Monday, July 18, 2011

What Triathlons and Disaster Preparedness Have in Common

While on a short deployment July 4th for the Maryland Disaster Medical Assistance Team (DMAT), I got to thinking about how much being on the DMAT and being a triathlete have in common. I am fortunate enough to be part of the MD-1 DMAT (part of the National Disaster Medical System), and Team Trakkers/Rev3.

"A winning effort begins with preparation." (Joe Gibbs- Former Washington Redskins Coach)
In triathlon, you train for the known and the unknown. The distance is known, but you also prepare for the unexpected technical or physical difficulties(flat tires, muscle strains, GI distress...). In disaster medicine, there is a huge element of unknown. We train, review the equipment, but never know what might happen during our "on call" months, or when. Regardless, preparation is key. Prepare for the unexpected and practice how you would respond to the unexpected.

Triathlon is often an individual sport, but there is a huge sense of camaraderie among athletes. For me, Team Trakkers/Rev 3 is like a second family. In the same sense, my DMAT teammates are people I quite literally may have to trust with my life. My teammate Lee and I have been fortunate enough to train together and deploy to DC on July 4th. We have become friends, and gotten to know each others strengths quickly. It makes a huge difference to have support in a stressful situation (even just a familiar face out there on the race course or in a disaster to give you some strength and confidence). Having friends to laugh with helps some days, too!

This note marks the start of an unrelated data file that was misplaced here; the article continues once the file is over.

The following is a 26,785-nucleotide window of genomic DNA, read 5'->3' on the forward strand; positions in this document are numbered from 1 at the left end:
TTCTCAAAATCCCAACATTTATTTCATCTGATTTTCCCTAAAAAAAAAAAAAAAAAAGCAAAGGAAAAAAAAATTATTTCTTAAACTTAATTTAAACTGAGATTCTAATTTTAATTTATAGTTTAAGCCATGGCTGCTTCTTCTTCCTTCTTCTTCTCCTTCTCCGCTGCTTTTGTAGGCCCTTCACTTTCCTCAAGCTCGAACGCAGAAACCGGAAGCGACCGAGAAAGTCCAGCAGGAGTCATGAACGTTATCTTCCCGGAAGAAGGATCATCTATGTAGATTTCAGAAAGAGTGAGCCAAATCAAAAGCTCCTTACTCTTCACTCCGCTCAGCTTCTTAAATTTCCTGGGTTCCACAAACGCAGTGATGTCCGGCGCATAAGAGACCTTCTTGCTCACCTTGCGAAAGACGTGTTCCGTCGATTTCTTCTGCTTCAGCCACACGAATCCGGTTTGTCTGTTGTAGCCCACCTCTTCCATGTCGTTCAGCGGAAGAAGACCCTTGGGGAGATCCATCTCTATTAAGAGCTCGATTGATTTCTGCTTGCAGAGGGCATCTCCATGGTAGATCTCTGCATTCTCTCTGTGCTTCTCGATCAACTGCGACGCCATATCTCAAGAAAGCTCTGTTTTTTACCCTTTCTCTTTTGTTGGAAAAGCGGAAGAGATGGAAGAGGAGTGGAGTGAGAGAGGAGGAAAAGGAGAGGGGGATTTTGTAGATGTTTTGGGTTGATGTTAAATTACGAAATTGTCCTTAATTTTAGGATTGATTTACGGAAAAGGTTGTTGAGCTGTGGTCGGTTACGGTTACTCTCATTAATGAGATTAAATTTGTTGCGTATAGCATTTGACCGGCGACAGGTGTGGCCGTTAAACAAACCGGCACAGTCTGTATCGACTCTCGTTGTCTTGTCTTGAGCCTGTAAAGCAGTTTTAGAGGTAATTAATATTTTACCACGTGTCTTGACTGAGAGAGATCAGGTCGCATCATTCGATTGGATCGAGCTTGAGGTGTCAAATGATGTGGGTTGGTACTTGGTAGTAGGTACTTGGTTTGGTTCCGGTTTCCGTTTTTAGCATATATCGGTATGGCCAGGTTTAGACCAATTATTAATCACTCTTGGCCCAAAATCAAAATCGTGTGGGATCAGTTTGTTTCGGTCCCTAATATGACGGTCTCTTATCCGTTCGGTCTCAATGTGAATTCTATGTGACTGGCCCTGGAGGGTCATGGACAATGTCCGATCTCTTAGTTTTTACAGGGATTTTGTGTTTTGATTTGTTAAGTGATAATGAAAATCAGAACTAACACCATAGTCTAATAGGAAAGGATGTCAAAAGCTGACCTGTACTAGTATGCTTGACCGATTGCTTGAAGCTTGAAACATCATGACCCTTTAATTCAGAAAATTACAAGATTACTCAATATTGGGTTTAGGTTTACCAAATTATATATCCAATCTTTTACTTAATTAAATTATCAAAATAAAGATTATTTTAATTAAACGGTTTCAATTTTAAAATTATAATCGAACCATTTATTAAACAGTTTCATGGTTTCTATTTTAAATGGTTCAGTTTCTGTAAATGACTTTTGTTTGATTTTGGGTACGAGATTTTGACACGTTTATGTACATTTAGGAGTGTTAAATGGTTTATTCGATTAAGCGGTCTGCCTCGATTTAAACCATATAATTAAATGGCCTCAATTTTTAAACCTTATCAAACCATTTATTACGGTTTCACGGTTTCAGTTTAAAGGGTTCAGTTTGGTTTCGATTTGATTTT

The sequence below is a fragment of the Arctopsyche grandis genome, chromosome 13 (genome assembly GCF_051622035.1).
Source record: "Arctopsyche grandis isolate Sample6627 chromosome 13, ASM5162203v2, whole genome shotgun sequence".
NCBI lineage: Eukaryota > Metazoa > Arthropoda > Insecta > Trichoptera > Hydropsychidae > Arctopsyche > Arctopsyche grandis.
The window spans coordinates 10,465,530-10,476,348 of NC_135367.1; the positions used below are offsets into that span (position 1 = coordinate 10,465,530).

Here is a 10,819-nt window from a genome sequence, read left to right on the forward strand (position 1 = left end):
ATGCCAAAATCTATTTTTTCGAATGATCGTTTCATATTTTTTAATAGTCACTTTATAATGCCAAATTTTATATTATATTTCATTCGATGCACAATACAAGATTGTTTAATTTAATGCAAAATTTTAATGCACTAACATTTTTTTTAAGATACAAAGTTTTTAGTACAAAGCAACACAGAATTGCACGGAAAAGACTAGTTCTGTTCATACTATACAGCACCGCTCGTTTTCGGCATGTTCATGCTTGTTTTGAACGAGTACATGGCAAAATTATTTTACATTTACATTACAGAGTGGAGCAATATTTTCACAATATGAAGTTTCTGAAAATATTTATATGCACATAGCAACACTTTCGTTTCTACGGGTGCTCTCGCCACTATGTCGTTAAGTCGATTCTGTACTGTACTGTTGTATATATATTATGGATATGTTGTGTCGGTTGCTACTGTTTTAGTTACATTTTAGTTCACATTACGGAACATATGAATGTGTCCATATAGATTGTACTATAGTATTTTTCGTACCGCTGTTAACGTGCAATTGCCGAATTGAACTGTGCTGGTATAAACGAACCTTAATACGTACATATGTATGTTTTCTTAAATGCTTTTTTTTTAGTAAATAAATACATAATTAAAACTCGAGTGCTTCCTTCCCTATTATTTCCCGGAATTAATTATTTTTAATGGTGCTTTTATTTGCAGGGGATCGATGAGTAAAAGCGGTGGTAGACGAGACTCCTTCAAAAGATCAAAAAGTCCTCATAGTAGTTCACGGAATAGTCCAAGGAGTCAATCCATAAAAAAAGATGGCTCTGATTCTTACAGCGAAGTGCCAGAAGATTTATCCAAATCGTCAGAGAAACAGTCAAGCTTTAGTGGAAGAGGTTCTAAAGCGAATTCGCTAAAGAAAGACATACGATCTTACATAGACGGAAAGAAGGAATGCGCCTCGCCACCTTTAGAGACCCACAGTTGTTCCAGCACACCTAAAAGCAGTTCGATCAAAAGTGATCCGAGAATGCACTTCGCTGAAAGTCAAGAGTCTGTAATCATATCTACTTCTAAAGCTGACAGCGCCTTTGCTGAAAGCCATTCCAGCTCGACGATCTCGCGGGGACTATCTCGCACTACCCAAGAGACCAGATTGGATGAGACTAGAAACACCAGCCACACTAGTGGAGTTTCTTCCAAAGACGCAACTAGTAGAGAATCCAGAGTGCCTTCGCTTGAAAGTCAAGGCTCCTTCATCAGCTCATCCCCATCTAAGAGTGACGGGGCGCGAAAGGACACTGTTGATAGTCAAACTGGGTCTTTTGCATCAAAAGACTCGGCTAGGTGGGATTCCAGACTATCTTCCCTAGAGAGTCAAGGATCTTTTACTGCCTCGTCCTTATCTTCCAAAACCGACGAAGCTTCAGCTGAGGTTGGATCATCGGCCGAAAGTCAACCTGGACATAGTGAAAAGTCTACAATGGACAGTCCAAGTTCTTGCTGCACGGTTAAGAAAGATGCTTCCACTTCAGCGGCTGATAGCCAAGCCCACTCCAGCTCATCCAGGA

The Gear
This is what really struck me. We could dedicate an entire room in our house to the gear required for triathlon and the DMAT (plus Tommy's fire department and hockey gear). For the DMAT, you need a 72-hour bag (which can be carry-on baggage on a plane), as well as a two-week bag. For triathlon, there is the transition bag, the bike gear, the running gear, the swim gear.

The Bags:
For DMAT it is a large duffel (with wheels), and a smaller hiking backpack.

For Triathlon, it is a tad TYR sport backpack.

The Footwear:
Once again, the footwear for tri is much cooler than for the DMAT. I get to rock my Avia Bolt IIIs for racing, but wear big black boots for the DMAT. They keep my feet safe, but running in them isn't nearly as comfortable!

Triathlon wins the award in this category for sure. Transportation for the DMAT involves a lot of big white vans. In triathlon it means my awesome Kestrel Airfoil Pro ("Lucy").

Nutrition/hydration is actually a big focus for both tri and the DMAT. With tri, a successful race involves a carefully thought-out nutrition plan. For DMAT, a deployment can sometimes mean hours in the heat, without ready access to food. First Endurance EFS is great in both situations for hydration, and electrolyte repletion, and it doesn't taste gross when warm. I'm wondering if Ultragen (awesome for recovery from hard workouts) might be a good option on deployments where food is scarce. I think I will have to talk to the First Endurance folks about this.......

They warn you in the DMAT that you may be functioning in an "austere" environment. ( toilets, no showers, etc.). Thankfully so far we have had showers for our training and deployments, but I have a shower bucket and a chamois towel just in case. SBR sports Tri Swim products (especially their sample sizes) are awesome for travel and deployment (not to mention chlorine).

I have decided that Recovery Pump needs to market to healthcare providers. While I love using my pump before and after workouts, I love it even more after a long day on my feet at work. It makes going back for more the next day even better.

At the end of the day, you hope that the preparation is in place, the equipment is there, and you are able to do what you set out to do on a given day. It certainly doesn't happen without the support of my wonderful husband, children, and family.